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Denver Health: Co-Development at a Safety-Net Hospital

October 25, 2011
by Mark Hagland
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Andrew Steele, M.D., director of medical informatics at Denver Health, uses the iConnect imaging solution that was co-developed by Denver Health and Merge Healthcare. Photo: Merge Healthcare; photographer: Stephen Higham
Andrew Steele, M.D., director of medical informatics at Denver Health, uses the iConnect imaging solution that was co-developed by Denver Health and Merge Healthcare. Photo: Merge Healthcare; photographer: Stephen Higham

Denver Health, the 500-bed safety-net hospital for the Denver area, faces unique opportunities and challenges. On the one hand, part of the operational lifeblood of the hospital is referrals and transfers of trauma patients to its facility from outlying hospitals in the region. On the other hand, operating within a public-hospital context, Denver Health's 150-member IT staff has always had to make do with less-than-unlimited financial resources. So it's not surprising that the organization should pioneer imaging-sharing advances through collaborative development work with its vendor, says Jeffrey Pelot, Denver Health's chief technology officer.

“To be clear,” Pelot says, “trauma care is a money-making opportunity; and to be good at trauma, you have to do a lot of it. There are four other level 1 trauma hospitals in the Denver area. So this was a business development effort, and the intent was to provide a very quick and reliable method for level 2 and level 3 hospitals to contact us and to send images to help determine whether a patient should be transferred.”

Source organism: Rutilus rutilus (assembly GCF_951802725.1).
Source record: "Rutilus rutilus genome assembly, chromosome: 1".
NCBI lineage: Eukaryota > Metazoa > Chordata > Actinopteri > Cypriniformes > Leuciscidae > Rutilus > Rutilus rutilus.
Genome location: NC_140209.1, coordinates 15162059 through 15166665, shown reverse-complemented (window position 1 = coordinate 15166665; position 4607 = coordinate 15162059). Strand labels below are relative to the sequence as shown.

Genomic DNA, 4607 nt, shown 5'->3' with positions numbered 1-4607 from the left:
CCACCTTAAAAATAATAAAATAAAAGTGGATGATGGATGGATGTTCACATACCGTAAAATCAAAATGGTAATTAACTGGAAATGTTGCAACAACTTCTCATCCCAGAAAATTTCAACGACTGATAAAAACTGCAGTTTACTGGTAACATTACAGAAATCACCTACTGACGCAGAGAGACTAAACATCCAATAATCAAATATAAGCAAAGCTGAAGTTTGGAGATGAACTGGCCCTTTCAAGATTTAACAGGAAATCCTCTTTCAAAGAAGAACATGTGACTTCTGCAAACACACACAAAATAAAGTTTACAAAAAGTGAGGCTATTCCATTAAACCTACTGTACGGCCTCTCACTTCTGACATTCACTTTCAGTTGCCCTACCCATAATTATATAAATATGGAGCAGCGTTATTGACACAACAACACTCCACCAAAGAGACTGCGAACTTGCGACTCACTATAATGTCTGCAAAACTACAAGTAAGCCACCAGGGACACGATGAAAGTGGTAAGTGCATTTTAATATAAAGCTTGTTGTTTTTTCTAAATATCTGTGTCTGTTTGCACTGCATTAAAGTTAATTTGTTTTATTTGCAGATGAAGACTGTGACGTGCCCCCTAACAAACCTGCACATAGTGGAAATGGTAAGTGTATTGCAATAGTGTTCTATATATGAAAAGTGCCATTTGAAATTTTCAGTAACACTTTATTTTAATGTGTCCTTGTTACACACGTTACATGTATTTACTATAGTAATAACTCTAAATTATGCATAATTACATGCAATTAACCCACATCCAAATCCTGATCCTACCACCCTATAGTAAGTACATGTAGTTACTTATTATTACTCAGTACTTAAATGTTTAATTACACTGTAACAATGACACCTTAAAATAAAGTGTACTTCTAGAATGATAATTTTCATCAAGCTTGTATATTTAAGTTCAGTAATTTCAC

But the historical method for handling such situations involved 11 steps, he notes, including bringing a patient into Denver Health, facilitating physician-to-physician phone consults, burning a CD,-“and we might end up doing duplicate exams” because various time-lag elements.

Pelot says, “My PACS administrator came up with an idea for a solution. We approached what was Amicas at the time, and said, we'd really like to be able to receive images with great rapidity, as opposed to going through a typical CD-burning process. So they built a CDCOM router for us.” Ultimately, the solution, which first went live at Denver Health three years ago, was enhanced and commercialized as iConnect, one of a suite of solutions from the Chicago-based Merge Healthcare.

Nowadays, when a remote hospital facility produces a diagnostic imaging study, that study can be communicated to Denver Health with the push of a button. The study is immediately put into a pending status, so once the associated patient arrives at Denver Health, the study is assigned to that patient, with a medical record number immediately attached to it. As a result, more than an hour's worth of time is usually saved, which, in the context of trauma care, is an enormous time savings.

What's more, 27 care sites are linked to Denver Health through the solution, across three states, Colorado, Wyoming, and Nebraska. And the volume involved is significant, with more than 500 diagnostic imaging studies per quarter are involved. In addition, Denver Health has created a cardiology gateway, with cardiac image-sharing capability; and the organization also participates in a Web-facilitated tumor review board process with other hospitals in the region.

Asked what the lessons learned so far in Denver Health's venture have been, Pelot says, “We continue to learn stuff all the time. The biggest thing we've learned so far is that we're providing much better patient care, because we can decide far more rapidly whether a patient should be transported or not; and when we do transport, the chances of the patient surviving are very, very high.”

Healthcare Informatics 2011 November;28(11):12

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